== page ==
When was Blue Beetle created? DC lore, explained

When was Blue Beetle created? DC lore, explained

Of all the characters on DC’s roster of theoretically recognizable heroes, no other character can get seasoned comic book nerds to make a vague “oh yeah, definitely” noise before trying to change the subject quite the same way that Blue Beetle can.

Variations of the superhero have been kicking around since back when cigarettes were still considered a healthy snack, but he never quite broke through to mainstream audiences in a way that made him anyone’s first choice to star in a movie over a 20-year period where every movie was about superheroes. He is, if nothing else, a very particular addition to comic book history. If you want to know more about Blue Beetle, then you came to the right place.

Blue Beetle No. 1: Take Your Vitamins, Kids, and You Can Shoot Folks, Too

Original Blue Beetle firing a pistol

The world of DC Comics has always stood in direct defiance of the assertion that there are no second acts in America. “If at first you don’t succeed, name a different character The Flash and hope that one takes off;” that’s their motto.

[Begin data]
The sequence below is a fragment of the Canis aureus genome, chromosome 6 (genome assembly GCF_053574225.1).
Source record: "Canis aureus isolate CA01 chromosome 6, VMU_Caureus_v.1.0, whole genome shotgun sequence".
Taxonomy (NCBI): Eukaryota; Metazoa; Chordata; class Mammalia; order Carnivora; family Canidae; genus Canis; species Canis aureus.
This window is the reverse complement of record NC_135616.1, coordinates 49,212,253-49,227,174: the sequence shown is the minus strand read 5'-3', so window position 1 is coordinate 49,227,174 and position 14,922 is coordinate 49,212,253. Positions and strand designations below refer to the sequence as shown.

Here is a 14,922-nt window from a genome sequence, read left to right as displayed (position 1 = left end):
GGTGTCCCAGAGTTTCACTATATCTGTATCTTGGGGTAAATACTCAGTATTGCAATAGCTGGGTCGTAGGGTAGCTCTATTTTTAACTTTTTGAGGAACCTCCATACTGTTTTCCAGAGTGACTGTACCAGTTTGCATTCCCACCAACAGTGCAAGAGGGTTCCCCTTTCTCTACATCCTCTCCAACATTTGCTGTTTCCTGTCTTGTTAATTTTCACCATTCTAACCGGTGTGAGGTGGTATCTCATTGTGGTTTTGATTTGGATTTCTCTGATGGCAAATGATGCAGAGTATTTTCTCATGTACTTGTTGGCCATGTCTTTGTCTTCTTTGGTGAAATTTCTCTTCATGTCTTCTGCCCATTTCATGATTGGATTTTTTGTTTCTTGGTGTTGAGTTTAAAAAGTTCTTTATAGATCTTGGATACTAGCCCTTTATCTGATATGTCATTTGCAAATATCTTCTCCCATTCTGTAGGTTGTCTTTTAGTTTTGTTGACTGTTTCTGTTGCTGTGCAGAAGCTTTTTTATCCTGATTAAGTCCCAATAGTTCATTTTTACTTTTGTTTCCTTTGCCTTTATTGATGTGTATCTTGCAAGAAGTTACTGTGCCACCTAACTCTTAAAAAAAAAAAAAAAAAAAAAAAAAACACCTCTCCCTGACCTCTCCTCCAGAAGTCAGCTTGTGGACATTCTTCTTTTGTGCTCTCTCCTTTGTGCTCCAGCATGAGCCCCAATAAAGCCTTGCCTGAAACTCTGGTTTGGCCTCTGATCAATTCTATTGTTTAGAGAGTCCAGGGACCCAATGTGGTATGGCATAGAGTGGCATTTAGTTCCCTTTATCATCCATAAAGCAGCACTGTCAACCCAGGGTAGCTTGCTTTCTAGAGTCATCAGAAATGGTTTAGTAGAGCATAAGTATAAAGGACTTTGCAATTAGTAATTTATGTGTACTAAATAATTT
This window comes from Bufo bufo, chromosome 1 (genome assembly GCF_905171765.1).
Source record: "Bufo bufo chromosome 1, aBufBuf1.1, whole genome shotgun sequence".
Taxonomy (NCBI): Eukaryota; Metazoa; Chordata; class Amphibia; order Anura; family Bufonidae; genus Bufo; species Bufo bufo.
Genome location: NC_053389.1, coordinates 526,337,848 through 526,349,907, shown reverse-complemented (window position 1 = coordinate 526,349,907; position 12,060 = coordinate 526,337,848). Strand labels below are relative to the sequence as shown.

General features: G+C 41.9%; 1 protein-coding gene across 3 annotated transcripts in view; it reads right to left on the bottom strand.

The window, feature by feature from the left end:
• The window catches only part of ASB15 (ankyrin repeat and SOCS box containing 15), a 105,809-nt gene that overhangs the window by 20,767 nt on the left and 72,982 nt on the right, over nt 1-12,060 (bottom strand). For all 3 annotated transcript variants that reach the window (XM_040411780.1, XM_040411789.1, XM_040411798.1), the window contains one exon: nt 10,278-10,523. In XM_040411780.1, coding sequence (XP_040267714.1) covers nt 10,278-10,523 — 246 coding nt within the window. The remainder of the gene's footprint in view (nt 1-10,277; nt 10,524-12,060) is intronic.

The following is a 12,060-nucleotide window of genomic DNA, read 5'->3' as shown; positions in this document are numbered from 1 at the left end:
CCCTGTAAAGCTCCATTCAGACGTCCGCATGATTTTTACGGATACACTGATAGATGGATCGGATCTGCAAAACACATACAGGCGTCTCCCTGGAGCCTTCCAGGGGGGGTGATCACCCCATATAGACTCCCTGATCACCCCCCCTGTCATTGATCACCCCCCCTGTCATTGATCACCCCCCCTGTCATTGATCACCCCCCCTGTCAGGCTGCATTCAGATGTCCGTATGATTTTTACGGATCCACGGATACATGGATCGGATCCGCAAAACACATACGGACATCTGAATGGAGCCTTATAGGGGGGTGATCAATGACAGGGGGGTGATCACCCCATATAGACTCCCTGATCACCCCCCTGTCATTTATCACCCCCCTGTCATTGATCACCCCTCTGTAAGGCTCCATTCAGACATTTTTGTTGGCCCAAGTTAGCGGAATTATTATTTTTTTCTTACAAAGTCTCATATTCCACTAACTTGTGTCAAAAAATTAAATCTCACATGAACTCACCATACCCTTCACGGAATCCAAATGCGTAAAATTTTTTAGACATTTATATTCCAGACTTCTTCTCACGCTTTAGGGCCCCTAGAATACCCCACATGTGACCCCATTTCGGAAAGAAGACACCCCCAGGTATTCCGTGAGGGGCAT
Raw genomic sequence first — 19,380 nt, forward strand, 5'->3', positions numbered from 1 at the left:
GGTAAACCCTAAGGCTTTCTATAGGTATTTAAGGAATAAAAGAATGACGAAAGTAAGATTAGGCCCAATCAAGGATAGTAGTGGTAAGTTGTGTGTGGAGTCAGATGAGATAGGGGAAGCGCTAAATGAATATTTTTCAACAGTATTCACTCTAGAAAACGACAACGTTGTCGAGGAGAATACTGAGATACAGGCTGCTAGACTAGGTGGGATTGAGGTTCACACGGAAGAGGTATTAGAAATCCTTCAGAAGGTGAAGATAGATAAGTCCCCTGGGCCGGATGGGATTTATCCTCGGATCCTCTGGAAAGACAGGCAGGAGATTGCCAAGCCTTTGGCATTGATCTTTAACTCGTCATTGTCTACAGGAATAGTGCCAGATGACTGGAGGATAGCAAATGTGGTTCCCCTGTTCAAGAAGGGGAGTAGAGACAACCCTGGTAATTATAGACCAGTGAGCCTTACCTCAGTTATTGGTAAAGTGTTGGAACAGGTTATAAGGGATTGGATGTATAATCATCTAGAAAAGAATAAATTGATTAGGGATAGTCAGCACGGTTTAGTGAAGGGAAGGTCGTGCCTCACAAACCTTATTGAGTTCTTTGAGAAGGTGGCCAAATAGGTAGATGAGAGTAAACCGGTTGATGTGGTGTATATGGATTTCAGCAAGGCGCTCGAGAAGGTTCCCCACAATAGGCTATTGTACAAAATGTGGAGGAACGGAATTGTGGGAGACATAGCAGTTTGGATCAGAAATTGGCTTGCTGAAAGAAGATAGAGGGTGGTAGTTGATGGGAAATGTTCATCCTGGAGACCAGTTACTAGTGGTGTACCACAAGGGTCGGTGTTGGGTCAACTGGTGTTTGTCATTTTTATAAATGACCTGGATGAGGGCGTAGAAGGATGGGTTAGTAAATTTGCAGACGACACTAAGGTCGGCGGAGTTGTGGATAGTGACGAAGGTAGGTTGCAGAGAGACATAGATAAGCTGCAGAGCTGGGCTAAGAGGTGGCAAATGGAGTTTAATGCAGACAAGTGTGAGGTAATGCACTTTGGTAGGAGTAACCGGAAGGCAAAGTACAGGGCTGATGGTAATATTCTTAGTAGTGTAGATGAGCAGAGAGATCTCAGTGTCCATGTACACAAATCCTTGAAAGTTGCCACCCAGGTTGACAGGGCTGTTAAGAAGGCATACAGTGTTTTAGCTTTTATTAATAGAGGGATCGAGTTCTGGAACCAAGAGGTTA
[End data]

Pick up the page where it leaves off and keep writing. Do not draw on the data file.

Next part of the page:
Blue Beetle stands as a testament to the efficacy of this narrative approach. His first appearance came in 1939, in the pages of Fox’s Mystery Men Comics, sadly unaffiliated with the super team that would go on to fight the concept of disco in the 1999 movie. Who came up with him is a matter of debate — lots of writers and artists used pseudonyms back in the day, so that they wouldn’t be associated with something as immature and flash-in-the-pan as superheroes. Just ask Stanley Lieber — but there’s an argument to be made that he was the brainchild of The Spirit creator Will Eisner.

A police officer named Dan Garret, this original Blue Beetle didn’t have a beetle and was barely blue, but the original Green Lantern’s costume was a red sweatshirt and a Dracula cape. These things take time. Lighten up.

Garret (later Garrett) achieved his great strength and resilience through the ingestion of vitamins, which is about the most adorably “oh, honey” mid-20th century superheroic thing you’ll read today, after the fact that the Human Torch used to wear pajamas made out of asbestos.

When the original Blue Beetle publisher went under, the character wound up as a part of the Charlton Comics stable of heroes, the same school of super-folk that gave readers other future loveable DC B-listers like The Question, The Atom, and Peacemaker. In 1964, the character was reimagined as a guy who wasn’t fighting crime with the help of B12 injections. Instead, he was now a teacher and archaeologist, granted astonishing abilities like flight, strength, and blasty things by a magical Egyptian scarab. A lot of people were getting powers from magical Egyptian stuff in those days. The whole thing had a very tongue-in-cheek, Adam West Batman feel, and the new look lasted a little less than two years.

Blue Beetle No. 2: Striking a Kord

Image via DC Comics